HONG KONG • A Chinese technology regulator has said it would cooperate with a bank to set up a US$30 billion (S$43 billion) fund to support the country's huge electronics supply chain.
The creation of the new fund underscores China's ambitions to expand its tech capabilities and also signals how those ambitions are being threatened by slowing growth and recent market turmoil. Official accounts of the fund did not make clear precisely how the money would be spent. But given the recent weakness in Chinese manufacturing and lower-end electronics manufacturers, it may be intended as a form of stimulus to the tech industry.
Reports about the new fund said it would be used to build a "strong manufacturing country" and an "Internet power".
A report in state-run media said the fund was created to address problems faced by small and medium-sized enterprises that have come under pressure or folded recently because of a lack of funding. The report made reference to recent factory closures, specifically pointing out the closing in October of Fu Chang Electronic Technology, a supplier to telecom equipment makers Huawei and ZTE.
The fund will be created through a partnership between an industry group controlled by China's Ministry of Industry and Information Technology and Ping An Bank.
Zhou Zixue, who leads the industry group overseeing the new fund, said the financing would be used to develop advanced technologies and support companies that are facing financing difficulties, an indication that it might not ultimately lead to a reduction in China's huge number of low-cost electronics manufacturers.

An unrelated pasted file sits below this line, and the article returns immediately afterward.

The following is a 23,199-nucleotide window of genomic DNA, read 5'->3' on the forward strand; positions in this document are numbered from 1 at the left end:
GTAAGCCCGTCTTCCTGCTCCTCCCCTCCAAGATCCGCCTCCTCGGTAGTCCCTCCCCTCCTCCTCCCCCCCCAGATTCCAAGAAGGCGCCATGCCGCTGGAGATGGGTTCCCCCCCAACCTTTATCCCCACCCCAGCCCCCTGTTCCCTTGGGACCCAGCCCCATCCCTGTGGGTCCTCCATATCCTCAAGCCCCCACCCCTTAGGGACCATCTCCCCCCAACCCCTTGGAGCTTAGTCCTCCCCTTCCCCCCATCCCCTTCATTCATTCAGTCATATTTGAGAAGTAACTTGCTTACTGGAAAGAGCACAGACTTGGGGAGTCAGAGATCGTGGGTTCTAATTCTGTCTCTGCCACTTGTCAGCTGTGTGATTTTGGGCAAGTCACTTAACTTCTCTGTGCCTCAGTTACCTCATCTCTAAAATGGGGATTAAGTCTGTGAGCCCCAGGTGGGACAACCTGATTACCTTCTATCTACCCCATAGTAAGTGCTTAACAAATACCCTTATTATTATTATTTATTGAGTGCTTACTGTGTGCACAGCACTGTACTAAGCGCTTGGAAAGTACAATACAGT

Signalling the importance of the initiative, the signing ceremony was held at Diaoyutai State Guesthouse, which is often used to host visiting dignitaries, and was attended by representatives of many of China's largest technology companies.
Local shares were hit hard last week by concerns about a depreciating currency and slowing growth. That volatility is most likely worsening an already difficult situation for lower-end electronics makers and component suppliers in China. While China's largest hardware brands and booming Internet companies tend to attract media attention, the country also has huge numbers of companies that support the electronics supply chain. With low margins and inconsistent orders, many are highly exposed to slowdowns in the worldwide demand for electronics.
The headwinds were highlighted again on Friday, when Taiwanese electronics manufacturing giant Foxconn said last month's revenue was 20 per cent lower than it was in December 2014. The company operates a number of city-size production facilities in China.
In another indication of the pressures on manufacturing in recent months, the China Labour Bulletin said in a recent report that there had been a "massive upsurge" in worker strikes and protests during the second half of last year. Tracing the uptick in disputes to market turmoil last summer, the organisation said it had tracked twice as many incidents last year as it had in 2014.
The new fund seems to resemble a separate multibillion-dollar fund, announced in 2014, to provide financing and enable acquisitions to increase the size and sophistication of the country's semiconductor industry.
In a speech, Mr Zhou Zixue, who leads the industry group overseeing the new fund, emphasised the importance of market forces, using language similar to that used in announcing the semiconductor fund. Mr Zhou, who is the chairman of the Semiconductor Manufacturing International Corporation, also said that the new fund would support "supply side" policies.
That phrase, recently popular though less than precise, is usually used by Chinese economic policy makers to emphasise reducing excess manufacturing capacity and moving towards a more consumption-driven economy. Still, Mr Zhou said the financing would be used to develop advanced technologies and support companies that are facing financing difficulties, an indication that it might not ultimately lead to a reduction in China's huge number of low-cost electronics manufacturers.
Over the last year, the semiconductor fund has been used to finance a number of strategic investments and acquisitions in foreign chip companies. It is unclear whether the new fund will be used to support acquisitions.
NEW YORK TIMES